► In today’s NY Times — As cuts take effect, poor may be hit hardest — The sequestration cuts contain billions of dollars in mandatory budget reductions in programs that help low-income Americans, including one that gives vouchers for housing to the poor and disabled and another that provides fortified baby formula to the children of poor women.
► In today’s Washington Post — Deal to avert government shutdown likely, officials say — Congress returns to work this week with no plan to reverse across-the-board spending cuts that took effect Friday, but with hope on both sides of the aisle of averting an end-of-the-month showdown that could result in a government shutdown. The House plans to vote Thursday on a spending measure that would keep the government running after its current funding mechanism elapses March 27.
EDITOR’S NOTE — Gee, thanks!
► From AP — U.S. economy hamstrung by D.C. brinkmanship — Thousands of businesses, from defense contractors to wind turbine manufacturers to wheat farmers, have laid off employees or slowed hiring because partisan brinksmanship over the budget has sown confusion among federal agencies. It is one reason the U.S. economic recovery has been so persistently anemic. But it is happening quietly, drowned out by dueling press conferences inside the Beltway and general disgust at the perpetual drama over federal spending.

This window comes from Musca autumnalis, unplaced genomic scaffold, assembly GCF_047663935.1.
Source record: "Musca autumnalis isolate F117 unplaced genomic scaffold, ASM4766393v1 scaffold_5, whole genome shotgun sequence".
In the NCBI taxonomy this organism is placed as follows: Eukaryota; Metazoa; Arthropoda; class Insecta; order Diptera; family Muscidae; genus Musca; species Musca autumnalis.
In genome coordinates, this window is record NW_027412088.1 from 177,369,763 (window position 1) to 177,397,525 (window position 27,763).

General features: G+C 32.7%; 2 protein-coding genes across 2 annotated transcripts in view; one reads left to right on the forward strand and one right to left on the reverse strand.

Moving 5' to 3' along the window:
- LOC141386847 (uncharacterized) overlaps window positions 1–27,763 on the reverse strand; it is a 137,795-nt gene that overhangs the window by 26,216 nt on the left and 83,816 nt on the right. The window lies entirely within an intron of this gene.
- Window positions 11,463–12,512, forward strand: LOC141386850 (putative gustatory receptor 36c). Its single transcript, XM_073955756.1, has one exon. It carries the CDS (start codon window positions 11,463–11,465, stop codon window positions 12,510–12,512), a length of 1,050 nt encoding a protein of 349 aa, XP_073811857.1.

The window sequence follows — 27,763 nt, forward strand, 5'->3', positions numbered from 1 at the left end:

► At Time.com — The sequester is a Republican-inflicted wound (by Michael Grunwald) — The sequester is here, with an initial $85 billion worth of haphazard and economically destructive spending cuts, a Washington wound almost universally described as “self-inflicted.” Let’s be clearer: It’s Republican-inflicted. It is a direct result of the insistence by GOP leaders in the summer of 2011 that they would not raise the federal debt ceiling unless President Obama agreed to dramatic spending cuts. One can argue that the growth of the debt or the size of the government justified that insistence; I’d disagree. But it’s simply a fact that every budget crisis of the last two years—the downgrade of the U.S. credit rating, the failure of the “supercommittee,” the fiscal cliff, and now this — stems from Republican debt-limit brinksmanship.
This is what makes all the Beltway back-and-forth that came up with the sequester, and who moved which goalposts, and what Gene Sperling said to Bob Woodward, so annoying. The origin of this mess is absolutely clear. It was created by the Budget Control Act of 2011, the ransom Republican leaders received for agreeing to let the U.S. government pay its bills.